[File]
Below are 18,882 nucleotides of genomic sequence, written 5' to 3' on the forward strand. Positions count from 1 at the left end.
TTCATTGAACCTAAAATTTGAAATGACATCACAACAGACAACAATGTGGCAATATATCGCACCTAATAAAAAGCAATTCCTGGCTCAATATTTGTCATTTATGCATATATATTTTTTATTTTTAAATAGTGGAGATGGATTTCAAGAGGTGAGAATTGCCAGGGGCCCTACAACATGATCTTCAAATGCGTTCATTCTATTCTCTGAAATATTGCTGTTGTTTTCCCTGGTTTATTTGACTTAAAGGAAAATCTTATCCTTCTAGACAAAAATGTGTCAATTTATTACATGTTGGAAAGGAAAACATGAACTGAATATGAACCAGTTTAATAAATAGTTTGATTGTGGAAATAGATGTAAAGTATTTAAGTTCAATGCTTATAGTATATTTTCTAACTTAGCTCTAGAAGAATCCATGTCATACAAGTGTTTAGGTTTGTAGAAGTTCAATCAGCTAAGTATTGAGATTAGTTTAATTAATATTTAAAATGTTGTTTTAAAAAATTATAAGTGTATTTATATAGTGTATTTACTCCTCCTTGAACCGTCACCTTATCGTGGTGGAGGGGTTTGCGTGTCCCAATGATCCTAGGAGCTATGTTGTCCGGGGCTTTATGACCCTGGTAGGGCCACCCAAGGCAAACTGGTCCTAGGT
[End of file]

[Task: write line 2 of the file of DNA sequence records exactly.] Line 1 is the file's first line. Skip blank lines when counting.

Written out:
TTCATTGAACCTAAAATTTGAAATGACATCACAACAGACAACAATGTGGCAATATATCGCACCTAATAAAAAGCAATTCCTGGCTCAATATTTGTCATTTATGCATATATATTTTTTATTTTTAAATAGTGGAGATGGATTTCAAGAGGTGAGAATTGCCAGGGGCCCTACAACATGATCTTCAAATGCGTTCATTCTATTCTCTGAAATATTGCTGTTGTTTTCCCTGGTTTATTTGACTTAAAGGAAAATCTTATCCTTCTAGACAAAAATGTGTCAATTTATTACATGTTGGAAAGGAAAACATGAACTGAATATGAACCAGTTTAATAAATAGTTTGATTGTGGAAATAGATGTAAAGTATTTAAGTTCAATGCTTATAGTATATTTTCTAACTTAGCTCTAGAAGAATCCATGTCATACAAGTGTTTAGGTTTGTAGAAGTTCAATCAGCTAAGTATTGAGATTAGTTTAATTAATATTTAAAATGTTGTTTTAAAAAATTATAAGTGTATTTATATAGTGTATTTACTCCTCCTTGAACCGTCACCTTATCGTGGTGGAGGGGTTTGCGTGTCCCAATGATCCTAGGAGCTATGTTGTCCGGGGCTTTATGACCCTGGTAGGGCCACCCAAGGCAAACTGGTCCTAGGT